By now, we’re all aware of some of the stereotypes associated with millennials in the workplace. This generation of 20- and 30-somethings has amassed a number of negative – as well as some positive – labels about work ethic, interaction style and loyalty. While it is of course unfair and inaccurate to assume all millennials embody these common characteristics, the stereotypes pinned to this generation have emerged for a reason. And yet, as millennials become an increasingly larger force among U.S. employees, their presence – and the characteristics that come with it – cannot be ignored.
The retail space is no exception. As e-commerce continues to grow and more and more baby boomers and older workers retire, millennials’ presence in the retail warehouse and throughout the supply chain is becoming increasingly crucial. The challenge now becomes how to manage this important group of employees. The following article looks at how millennials in the workplace differ from previous generations, the steps managers can take to improve relations with this group, and why effective management of this group is so important to get right.
Understanding the Millennial Employee
Millennial workers want more than their predecessors. In generations past, engagement in the warehouse was measured based on progress and productivity – employees getting their jobs done well and at a reasonable pace. Those measures are not enough for today’s worker. Millennials want to feel engaged, fulfilled and motivated in the workplace, and chances are that if they don’t, they’ll jump ship. Gallup Research found that millennials who are engaged at work are 64% less likely to consider a job change than those who are disengaged. So in order to make use of today’s younger workforce, reduce churn and improve employee retention, managers must learn how to work with millennials and adapt to the needs of this generation.
Reaching the Next Generation
In an effort to cater to millennials, warehouse leaders should actively change their management approach. An effective strategy is to focus on enhancing individual employee engagement and boosting satisfaction. This can be achieved in part by aligning individual employee activities with established organizational goals and metrics and by providing employees with frequent feedback about their performance. It’s important for millennials – any employees, really – to understand how their performance contributes to the overall success of the organization. Knowing their contribution makes a difference can instill a sense of satisfaction and help drive motivation.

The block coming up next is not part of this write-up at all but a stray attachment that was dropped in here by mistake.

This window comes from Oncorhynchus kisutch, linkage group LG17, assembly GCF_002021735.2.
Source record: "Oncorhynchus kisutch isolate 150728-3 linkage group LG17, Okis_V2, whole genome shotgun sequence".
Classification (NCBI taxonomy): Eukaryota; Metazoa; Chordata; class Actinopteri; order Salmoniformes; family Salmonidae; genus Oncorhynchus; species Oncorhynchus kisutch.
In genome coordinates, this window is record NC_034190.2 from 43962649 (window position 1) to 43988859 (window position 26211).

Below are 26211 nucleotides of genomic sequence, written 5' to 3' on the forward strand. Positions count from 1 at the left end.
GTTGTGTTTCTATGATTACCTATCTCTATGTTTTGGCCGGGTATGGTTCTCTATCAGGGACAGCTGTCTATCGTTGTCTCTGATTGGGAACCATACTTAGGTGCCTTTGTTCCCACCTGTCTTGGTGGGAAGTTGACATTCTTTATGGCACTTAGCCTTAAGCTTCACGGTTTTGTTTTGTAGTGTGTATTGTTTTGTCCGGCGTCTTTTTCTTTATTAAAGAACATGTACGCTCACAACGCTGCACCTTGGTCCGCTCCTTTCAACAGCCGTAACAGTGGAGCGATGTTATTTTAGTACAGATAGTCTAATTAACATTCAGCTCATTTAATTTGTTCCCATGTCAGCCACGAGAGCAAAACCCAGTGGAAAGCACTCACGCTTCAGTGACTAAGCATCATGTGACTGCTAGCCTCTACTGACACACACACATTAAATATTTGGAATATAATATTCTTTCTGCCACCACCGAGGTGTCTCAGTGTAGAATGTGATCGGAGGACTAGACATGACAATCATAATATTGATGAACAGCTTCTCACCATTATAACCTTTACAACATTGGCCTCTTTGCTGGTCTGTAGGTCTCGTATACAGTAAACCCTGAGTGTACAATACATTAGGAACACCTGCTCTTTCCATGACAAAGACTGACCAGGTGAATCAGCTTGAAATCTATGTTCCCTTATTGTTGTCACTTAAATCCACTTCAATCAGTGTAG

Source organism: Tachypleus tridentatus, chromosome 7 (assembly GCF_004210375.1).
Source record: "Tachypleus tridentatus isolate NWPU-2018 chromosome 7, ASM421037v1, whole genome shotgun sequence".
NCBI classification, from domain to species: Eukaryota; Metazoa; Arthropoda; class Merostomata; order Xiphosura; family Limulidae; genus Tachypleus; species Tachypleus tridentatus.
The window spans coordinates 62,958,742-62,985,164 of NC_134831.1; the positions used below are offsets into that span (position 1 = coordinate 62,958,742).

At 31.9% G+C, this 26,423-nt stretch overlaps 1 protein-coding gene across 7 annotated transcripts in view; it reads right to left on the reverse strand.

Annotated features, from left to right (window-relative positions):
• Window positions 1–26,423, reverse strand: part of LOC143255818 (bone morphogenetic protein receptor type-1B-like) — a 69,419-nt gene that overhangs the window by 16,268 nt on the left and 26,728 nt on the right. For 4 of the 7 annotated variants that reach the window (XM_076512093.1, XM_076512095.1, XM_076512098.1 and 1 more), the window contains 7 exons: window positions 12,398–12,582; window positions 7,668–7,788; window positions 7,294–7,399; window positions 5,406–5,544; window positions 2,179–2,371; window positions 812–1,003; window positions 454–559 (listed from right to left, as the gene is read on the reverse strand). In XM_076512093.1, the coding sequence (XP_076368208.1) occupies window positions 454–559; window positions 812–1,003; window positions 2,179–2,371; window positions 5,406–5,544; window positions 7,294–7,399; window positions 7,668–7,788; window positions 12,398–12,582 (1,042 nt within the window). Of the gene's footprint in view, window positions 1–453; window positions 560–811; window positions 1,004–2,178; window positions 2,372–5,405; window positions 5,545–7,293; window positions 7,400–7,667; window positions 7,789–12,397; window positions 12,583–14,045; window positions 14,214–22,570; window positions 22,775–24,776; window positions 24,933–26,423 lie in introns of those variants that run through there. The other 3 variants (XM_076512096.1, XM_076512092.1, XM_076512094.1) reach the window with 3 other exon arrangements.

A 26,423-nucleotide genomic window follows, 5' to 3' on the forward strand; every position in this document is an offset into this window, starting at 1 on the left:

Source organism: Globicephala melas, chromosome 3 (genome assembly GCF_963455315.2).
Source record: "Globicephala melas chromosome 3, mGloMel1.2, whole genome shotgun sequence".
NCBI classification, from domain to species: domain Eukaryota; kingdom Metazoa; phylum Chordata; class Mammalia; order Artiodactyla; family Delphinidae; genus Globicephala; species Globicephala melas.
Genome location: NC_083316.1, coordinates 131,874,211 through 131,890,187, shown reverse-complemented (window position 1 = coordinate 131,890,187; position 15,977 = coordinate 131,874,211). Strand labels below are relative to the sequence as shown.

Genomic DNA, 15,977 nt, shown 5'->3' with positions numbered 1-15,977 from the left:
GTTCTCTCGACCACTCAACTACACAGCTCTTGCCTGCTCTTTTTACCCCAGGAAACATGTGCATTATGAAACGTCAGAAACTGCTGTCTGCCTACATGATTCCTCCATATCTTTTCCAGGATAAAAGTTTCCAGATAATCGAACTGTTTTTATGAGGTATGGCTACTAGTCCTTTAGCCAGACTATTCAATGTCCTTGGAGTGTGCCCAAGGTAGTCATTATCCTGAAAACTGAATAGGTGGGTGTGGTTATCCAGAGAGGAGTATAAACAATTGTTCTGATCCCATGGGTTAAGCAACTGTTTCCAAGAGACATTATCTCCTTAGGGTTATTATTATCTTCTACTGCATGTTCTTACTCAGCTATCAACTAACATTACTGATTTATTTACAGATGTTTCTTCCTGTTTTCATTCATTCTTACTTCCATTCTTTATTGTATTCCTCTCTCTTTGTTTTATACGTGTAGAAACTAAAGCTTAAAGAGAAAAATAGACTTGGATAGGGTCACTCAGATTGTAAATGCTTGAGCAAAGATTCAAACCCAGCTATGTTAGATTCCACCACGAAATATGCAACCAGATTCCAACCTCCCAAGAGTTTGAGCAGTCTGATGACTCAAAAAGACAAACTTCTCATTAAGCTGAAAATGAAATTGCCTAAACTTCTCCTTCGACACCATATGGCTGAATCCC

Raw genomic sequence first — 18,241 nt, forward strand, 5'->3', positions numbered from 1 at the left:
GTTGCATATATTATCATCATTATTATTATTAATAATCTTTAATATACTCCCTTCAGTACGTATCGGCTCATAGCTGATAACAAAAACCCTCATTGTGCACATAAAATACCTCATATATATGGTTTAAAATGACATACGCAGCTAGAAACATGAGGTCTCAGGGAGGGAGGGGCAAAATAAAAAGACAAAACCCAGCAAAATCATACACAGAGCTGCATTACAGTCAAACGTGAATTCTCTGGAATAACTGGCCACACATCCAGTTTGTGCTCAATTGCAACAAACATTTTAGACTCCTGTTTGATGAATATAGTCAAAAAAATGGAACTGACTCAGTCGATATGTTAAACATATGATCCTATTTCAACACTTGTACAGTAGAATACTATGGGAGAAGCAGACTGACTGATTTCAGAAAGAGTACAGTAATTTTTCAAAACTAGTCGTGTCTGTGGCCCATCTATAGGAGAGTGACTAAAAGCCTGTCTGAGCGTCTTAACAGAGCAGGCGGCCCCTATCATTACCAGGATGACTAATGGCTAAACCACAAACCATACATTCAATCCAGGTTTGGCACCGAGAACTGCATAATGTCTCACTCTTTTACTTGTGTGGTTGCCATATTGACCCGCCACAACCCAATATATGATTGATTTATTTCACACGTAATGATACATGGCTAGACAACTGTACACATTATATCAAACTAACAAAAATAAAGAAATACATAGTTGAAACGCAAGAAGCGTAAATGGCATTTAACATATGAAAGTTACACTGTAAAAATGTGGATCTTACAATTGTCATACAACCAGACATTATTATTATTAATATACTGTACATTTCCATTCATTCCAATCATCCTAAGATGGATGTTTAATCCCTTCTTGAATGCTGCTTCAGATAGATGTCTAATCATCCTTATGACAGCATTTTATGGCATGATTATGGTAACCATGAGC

One way that warehouse managers can actively boost engagement is to emulate consumer applications like Fitbit, the popular fitness wearable that sends its users a weekly email summarizing their physical performance. Warehouse managers can also tap available mobile technology in this way and share regular reports with employees via their smartphones. This approach utilizes popular gamification concepts to engage, motivate and incentivize success, and it reaches millennials in a familiar and non-threatening way. Getting a regular performance snapshot helps employees better understand how their work contributes to overall company progress, as well as how they rank against their peers, which instills a friendly sense of competition.
When it comes to communication with the millennial workforce, most warehouse managers have significant room to improve. Stereotypically, millennials are addicted to their smartphones – they engage with them daily and have been doing so for most of their lives. Warehouse managers should take advantage of this familiarity and use it for workplace communications as well. Creating an intuitive user interface that is familiar and part of employees’ everyday experience and connecting with millennials via a medium they’re comfortable and familiar with can go a long way toward promoting engagement and driving their success. Additionally, finding ways to send quick performance summaries and feedback can help change the often-negative feelings toward “workplace assessments.” Instead, approaching engagement and performance from a more mobile, user friendly “push notification” perspective is more likely to motivate employees.
Millennials are a growing percentage of the workforce, and as older generations retire, this group is becoming increasingly important to companies. The numbers suggest that by 2020 millennials will make up nearly half of the U.S. workforce – they’re a group that cannot be ignored. Additionally, it behooves any organization to focus on retaining employees, and millennials are notorious for job hopping. In fact, the Gallup study found that 60 percent of millennials are open to switching jobs and only half say they plan to be at their current job a year down the line. Unengaged millennials are more likely to job hop, which increases recruitment and training costs for new hires.
Focusing on engaging the millennial workforce is in the best interest of warehouse managers. Failing to adapt to the needs of this generation could mean decades of employee churn ahead and millions lost on unnecessary hiring and training costs.
Peter Schnorbach is Senior Director of Product Management for Manhattan Associates